Clear and store leaves
Most leaves will have been blown off or fallen by now, and you should be clearing and storing them for composting. It’s much easier to collect them with a leaf blower and vacuum, depending on the size of your garden; if it’s large, a self-propelled leaf vacuum is essential. Our first such machine had problems with the bag’s zip, which tended to get clogged by muck and dust and so needed replacing frequently. We’ve now found a zipless model, made by Billy Goat (reference number MV650SPH), which has been the most useful so far. It’s best to shred leaves to speed up the rotting process, and these machines pass them through the impeller as they suck them up. Leaf blowers work well with them; they’ll blow leaves out of awkward places and pile them for you. Some blowers will convert into a hand-held vacuum with a collection bag, suitable for smaller gardens. Other models can be used all year round for picking up grass edgings and hedge-trimmings, and even removing gravel from the edges of lawns.
Carry on with planting your deciduous shrubs and roses through the winter but make sure that you give them a good start. Use a 50:50 mix of compost and soil; if the soil is poor, add bone-meal fertiliser or, better still, mycorrhizal fungi (as discussed last week). As the ground is now cooling down and there is increasing risk of water-logging, frost and snow, we prefer to delay planting our evergreens until the spring. Protect young evergreens from wind damage with fleece, either draped over them and fastened in the soil, or tied to canes in a circle around the plant. Single-stemmed trees and shrubs should be staked to stop them rocking about in the wind and making a hole around the stem that could cause root damage.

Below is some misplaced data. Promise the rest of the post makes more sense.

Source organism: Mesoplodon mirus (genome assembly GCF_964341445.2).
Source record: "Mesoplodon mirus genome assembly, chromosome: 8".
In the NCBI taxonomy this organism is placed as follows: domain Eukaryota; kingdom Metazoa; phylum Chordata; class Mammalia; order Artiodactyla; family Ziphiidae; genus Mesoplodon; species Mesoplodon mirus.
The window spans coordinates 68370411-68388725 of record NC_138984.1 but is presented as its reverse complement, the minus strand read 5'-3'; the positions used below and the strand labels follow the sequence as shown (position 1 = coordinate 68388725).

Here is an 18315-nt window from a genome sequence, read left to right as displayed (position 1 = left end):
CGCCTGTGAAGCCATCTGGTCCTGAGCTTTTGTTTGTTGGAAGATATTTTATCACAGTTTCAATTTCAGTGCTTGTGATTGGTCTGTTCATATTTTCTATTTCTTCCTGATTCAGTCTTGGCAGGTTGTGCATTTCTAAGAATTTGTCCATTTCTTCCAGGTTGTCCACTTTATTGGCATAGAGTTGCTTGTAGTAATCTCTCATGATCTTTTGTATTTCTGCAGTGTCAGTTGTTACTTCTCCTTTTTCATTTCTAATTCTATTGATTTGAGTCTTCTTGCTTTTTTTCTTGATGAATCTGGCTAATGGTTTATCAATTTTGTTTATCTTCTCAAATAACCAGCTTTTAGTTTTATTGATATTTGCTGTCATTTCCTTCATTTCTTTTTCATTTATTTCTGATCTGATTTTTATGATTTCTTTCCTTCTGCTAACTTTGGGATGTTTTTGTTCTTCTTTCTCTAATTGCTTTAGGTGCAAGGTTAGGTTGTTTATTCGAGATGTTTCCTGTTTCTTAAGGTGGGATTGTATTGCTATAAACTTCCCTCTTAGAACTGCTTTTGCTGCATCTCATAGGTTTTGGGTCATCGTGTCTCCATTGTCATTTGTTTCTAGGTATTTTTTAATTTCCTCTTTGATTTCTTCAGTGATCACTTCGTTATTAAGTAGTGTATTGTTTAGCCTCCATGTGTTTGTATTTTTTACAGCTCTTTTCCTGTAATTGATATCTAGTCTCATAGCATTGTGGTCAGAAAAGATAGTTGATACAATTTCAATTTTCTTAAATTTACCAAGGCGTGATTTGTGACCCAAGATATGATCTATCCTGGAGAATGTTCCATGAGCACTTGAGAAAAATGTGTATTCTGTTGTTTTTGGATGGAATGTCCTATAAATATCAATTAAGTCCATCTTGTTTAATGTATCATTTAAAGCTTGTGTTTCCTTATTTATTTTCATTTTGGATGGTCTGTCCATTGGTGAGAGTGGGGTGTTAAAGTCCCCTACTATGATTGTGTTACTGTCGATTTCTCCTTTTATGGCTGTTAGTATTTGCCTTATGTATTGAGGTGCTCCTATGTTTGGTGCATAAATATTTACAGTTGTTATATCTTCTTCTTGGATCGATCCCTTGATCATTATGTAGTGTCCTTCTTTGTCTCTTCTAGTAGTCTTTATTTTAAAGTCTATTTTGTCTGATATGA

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Decorate with moss
It’s very satisfying to make your own holly wreaths, swags and other decorations for Christmas, but it can be both cold and painful work, depending on your variety of holly. Start looking out for water-retentive moss now, usually to be found in shady woodland or the north side of garden walls; this can be the base into which you arrange the holly. Once you’ve collected the moss, take out any leaves or twigs and lay it out on trays in a cold greenhouse for a week or two to drain out some of the moisture. Then carefully wire it on to metal frames you can get these from florists if you don’t make your own but remember that the finished arrangement may be as much as twice the size of the frame.
Cut cherry stems
If you have a mature tree of Prunus x subhirtella Autumn-alis, cut a few stems to put in water and keep in a warm, light place; in about six weeks’ time they will flower. Do this regularly through the winter, and you will have a constant supply for flower arranging.